In addition to discussing the highlights and history of each venue, speakers will share some lesser known facts and secrets. Many of the museums on the list are currently undergoing change and development and we also anticipate some comment on special exhibitions and attractions planned in 2012.

We hope that this programme will be of interest, not only to Gainsborough House Friends, volunteers and regulars, but also a wider local audience.  Full details and tickets will be available after Christmas from Gainsborough’s House.

From the National Horseracing Museum Collection.

Tuesday, December 13, 2011

Hard choices

There are only so many ways to fund a budget deficit of £350,000, and it is a matter of regret that the lady and gentleman of the press present at today’s Overview and Scrutiny Joint Meeting on the Budget at Babergh only waited to hear the deliberations on two out of the five options on offer.

Once the issue of car parking was firmly kicked into touch, and Members had expressed the opinion that we should refuse the Government’s zero council tax inducement and increase council tax by 3.5% (preserving a higher tax base and raking in an additional £90,000 or so), Members took a well deserved coffee break.

Of course today’s Committee was not actually making decisions on the budget. It was forming its recommendations to the Strategy Committee, who will look at everything once again before the measures go to full Council for a final decision in February.  Nonetheless it would be foolish to ignore their deliberations.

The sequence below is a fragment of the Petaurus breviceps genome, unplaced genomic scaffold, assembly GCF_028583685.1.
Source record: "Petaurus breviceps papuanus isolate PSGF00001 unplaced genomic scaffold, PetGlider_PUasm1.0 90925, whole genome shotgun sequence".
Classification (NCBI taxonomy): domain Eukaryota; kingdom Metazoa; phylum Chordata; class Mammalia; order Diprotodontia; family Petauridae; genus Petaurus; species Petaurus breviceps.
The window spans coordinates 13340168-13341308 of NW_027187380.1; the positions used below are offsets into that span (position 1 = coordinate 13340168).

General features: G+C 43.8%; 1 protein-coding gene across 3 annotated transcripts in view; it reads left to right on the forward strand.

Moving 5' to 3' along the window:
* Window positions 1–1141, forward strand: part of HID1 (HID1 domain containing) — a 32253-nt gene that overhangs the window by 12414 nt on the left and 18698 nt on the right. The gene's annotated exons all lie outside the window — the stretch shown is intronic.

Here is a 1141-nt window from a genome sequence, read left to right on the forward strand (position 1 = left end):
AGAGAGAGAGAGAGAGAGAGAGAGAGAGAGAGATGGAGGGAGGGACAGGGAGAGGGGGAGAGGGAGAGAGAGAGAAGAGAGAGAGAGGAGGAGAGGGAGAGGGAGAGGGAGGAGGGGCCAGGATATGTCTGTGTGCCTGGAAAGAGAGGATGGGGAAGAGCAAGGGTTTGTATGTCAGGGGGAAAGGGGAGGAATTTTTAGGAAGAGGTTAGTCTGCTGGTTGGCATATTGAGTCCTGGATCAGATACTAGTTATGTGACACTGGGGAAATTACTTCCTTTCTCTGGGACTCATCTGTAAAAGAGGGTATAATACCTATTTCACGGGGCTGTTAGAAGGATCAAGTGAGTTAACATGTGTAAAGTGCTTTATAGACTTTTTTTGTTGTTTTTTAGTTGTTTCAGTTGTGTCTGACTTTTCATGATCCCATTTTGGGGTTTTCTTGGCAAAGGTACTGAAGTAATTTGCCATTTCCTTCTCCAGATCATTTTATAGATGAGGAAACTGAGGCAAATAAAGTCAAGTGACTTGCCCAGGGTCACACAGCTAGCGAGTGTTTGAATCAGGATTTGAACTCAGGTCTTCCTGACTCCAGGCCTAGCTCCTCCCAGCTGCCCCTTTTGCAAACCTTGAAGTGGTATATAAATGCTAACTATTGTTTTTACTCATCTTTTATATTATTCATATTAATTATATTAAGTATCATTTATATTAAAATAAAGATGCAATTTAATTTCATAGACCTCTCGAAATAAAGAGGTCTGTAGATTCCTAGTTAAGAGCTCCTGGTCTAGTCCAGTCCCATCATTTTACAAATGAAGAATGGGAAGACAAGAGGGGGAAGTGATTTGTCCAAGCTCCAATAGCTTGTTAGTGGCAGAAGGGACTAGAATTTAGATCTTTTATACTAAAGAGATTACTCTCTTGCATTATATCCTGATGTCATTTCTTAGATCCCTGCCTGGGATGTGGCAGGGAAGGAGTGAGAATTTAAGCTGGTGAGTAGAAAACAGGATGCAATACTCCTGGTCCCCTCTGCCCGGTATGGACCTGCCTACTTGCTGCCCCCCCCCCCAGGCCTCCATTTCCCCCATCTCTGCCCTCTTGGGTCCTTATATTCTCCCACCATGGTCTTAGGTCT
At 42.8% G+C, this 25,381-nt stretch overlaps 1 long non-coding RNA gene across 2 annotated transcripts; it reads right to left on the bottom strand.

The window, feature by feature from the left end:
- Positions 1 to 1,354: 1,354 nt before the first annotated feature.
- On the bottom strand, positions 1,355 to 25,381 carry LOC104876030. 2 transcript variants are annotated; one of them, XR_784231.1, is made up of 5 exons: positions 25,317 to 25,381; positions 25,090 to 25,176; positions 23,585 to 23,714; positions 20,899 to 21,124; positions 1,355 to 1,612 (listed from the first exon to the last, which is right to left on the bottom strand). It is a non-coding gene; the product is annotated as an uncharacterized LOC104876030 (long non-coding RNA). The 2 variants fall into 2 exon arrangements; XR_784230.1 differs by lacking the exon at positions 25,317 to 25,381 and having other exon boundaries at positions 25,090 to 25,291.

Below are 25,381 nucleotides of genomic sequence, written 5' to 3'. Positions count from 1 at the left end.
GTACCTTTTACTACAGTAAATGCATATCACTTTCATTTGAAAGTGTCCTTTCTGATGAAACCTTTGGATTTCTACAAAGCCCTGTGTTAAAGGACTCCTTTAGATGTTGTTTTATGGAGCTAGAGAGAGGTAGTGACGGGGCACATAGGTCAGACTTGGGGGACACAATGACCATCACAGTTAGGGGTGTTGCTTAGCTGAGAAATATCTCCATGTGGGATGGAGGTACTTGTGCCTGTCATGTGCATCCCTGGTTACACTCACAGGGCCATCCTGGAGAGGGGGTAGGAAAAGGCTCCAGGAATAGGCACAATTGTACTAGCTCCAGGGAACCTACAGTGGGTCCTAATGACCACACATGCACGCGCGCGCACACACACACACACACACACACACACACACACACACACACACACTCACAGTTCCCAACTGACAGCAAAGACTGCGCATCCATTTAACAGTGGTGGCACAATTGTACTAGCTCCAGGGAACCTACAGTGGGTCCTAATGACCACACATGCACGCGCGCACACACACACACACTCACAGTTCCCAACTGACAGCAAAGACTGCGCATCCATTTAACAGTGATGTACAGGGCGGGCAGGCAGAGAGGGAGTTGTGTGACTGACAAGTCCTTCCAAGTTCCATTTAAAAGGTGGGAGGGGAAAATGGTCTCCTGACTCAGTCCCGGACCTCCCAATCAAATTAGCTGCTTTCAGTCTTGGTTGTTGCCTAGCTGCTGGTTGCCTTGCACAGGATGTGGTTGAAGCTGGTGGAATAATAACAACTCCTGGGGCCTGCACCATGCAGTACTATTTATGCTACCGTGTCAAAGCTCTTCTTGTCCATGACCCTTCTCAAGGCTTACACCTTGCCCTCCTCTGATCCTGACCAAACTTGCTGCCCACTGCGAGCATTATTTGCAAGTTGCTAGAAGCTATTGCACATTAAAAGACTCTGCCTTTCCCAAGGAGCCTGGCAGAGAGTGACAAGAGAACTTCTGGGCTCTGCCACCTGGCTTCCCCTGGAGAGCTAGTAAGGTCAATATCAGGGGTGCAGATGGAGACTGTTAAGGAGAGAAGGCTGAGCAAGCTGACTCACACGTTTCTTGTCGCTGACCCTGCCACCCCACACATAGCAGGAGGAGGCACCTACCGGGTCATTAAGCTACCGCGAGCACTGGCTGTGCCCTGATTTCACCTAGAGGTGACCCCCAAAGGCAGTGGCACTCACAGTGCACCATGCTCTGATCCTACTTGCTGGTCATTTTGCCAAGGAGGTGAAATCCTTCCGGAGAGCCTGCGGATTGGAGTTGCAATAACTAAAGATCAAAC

After the break there were no representatives of the press to be seen; a pity since they missed quite a lot.

 Babergh can save money by making some changes/adjustments to services.  This adds up to around £140,000.  Most measures are relatively uncontroversial, and the area that seems to be causing the most angst just now is the closure of various Public Conveniences around the District.  Officers noted that the time and energy expended on this matter is probably disproportionate to the £30,000 or so of anticipated savings, so expect a resolution soon.

Then the Committee came to Community Grants.  An impassioned, and to my mind sound, appeal from Mark Newman, Member for Cornard South,  urged Members to refrain from meddling with the status quo here, but this was not to be.  Officers were sent away to look for savings of £35,000 to £40,000 from this area. 

I am maintaining an open mind on the budget options until I have heard all the arguments. However, it does seem to me that, given the choice,  residents of Babergh might be prepared to stump up a pound or so a week for parking their cars in preference to seeing some of these worthwhile organisations go to the wall.

And then we came to the potential ‘Get out of Gaol Free Card’:  funds amounting this year to close to £400,000, given to us for a limited period by the Government as a reward for building houses in recent years.  The Housing Minister, Grant Schapps, has made it clear that it is acceptable for Councils to spend this money on anything they like:  keeping council tax down, investing to save, and even, YES!  reducing, and, by extrapolation, not imposing car park charges.

Whether or not these funds should be used to plug the gap in the budget is an interesting one. It is too complex to expand upon the issue here but it could well be the subject of a future post.   Clearly all Members at today’s meeting felt that at least a proportion of the deficit should be absorbed in this way.